Then, of course, there is the love story. I am a closet-case sap, you see. And while I am very tired of stories where it feels like they quite literally fall into a sort of love like state with a person they’ve talked to once, their relationship was not as simple as the synopsis makes it seem. Jane insists on being his equal, his partner. Not his servant or what have you (even though she’ll only call him Mr. Rochester). She is not a character looking for love, and when she starts to have a crush she fights it. The whole thing happens as it should: gradually, then all at once. And since Charlotte Bronte is such a brilliant writer, we get to experience her pure joy, as it is the first time since she was a very young child that she had been happy. And, really, it’s not that dramatic. Everything that happens is set up in a way where, when it happens, you’re just thinking ‘Of course‘.
Also, this is a Gothic novel. It is dreary. The main characters are damaged (in fact, I believe they discuss this at some point) and there are ghosts and crazy people and fire. Monsters hiding in the shadows, even. Not like the boogieman, of course, but in the way where earlier in the book we are told a ghost story and we watch as it seems to play out (until logic takes hold, of course). But there are moments when the whole thing feels like a madhouse, when you think for a moment someone is going to die. And, perhaps, someone does.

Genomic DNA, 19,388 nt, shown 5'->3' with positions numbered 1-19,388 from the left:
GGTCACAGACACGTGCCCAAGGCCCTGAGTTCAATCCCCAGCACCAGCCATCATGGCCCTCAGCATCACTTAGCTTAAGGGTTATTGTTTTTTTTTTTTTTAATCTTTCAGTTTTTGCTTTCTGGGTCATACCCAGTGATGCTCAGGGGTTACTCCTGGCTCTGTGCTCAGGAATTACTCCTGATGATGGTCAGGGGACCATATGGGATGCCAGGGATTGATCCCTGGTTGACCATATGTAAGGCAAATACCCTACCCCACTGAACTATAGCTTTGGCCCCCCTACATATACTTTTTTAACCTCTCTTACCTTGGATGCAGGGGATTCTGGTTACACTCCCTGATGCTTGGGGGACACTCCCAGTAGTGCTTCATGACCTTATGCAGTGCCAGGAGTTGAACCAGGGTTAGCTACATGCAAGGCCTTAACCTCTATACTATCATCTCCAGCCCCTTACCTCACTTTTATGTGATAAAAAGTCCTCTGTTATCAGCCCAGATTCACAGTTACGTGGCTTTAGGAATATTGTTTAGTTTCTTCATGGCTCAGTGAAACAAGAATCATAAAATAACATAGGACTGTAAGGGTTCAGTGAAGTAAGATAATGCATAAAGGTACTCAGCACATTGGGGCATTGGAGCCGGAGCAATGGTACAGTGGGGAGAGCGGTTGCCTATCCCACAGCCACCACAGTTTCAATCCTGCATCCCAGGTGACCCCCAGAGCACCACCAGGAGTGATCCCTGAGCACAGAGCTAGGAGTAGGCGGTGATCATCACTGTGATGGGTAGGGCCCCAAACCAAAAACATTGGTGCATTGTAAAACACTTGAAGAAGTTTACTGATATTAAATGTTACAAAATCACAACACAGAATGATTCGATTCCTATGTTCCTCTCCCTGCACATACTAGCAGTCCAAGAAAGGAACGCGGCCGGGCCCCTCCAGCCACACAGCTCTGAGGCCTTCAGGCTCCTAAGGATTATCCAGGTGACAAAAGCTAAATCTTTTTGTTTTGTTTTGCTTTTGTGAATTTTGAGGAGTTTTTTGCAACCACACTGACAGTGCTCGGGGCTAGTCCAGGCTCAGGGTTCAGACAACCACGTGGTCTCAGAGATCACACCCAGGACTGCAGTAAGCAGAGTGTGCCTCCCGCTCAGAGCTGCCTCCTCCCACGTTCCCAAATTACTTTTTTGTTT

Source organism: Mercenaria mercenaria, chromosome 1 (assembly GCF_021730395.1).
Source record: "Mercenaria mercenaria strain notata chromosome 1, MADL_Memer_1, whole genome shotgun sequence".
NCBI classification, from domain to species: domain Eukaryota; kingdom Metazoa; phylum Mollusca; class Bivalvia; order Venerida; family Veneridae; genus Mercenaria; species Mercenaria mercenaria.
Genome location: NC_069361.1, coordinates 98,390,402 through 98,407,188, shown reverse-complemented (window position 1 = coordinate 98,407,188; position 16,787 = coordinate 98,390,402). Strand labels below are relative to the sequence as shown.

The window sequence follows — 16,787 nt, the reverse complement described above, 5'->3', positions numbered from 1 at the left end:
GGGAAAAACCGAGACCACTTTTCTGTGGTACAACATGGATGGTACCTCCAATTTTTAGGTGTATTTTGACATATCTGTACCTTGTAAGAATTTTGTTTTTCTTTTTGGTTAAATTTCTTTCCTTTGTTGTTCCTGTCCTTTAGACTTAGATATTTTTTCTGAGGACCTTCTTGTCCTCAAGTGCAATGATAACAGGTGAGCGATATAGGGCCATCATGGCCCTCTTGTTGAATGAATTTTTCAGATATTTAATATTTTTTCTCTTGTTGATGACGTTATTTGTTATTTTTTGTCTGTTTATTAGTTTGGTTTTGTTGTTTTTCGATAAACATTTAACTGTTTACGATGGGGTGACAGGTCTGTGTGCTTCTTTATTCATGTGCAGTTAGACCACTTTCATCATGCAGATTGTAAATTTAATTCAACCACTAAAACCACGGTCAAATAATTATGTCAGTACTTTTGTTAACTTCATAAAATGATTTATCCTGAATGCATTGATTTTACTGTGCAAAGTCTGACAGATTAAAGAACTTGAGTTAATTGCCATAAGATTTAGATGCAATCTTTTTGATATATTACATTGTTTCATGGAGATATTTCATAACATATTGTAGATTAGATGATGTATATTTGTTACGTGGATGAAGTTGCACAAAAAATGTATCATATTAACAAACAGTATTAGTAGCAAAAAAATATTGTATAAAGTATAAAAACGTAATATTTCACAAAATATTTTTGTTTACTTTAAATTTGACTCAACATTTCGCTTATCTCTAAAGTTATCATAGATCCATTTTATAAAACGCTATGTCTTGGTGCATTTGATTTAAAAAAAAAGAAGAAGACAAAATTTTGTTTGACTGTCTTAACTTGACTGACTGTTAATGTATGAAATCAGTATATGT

There are maybe two sunshine happiness moments in the whole story. The first, the sequences in which Jane and Rochester declare their love for one another and run off to get married. The second is the ending. I mean, this book has one of the happiest ending in the history of ever. Especially taking into consideration the pasts of the characters and the whole rest of the book. When you get to the ending, it is very satisfying and slightly giggly.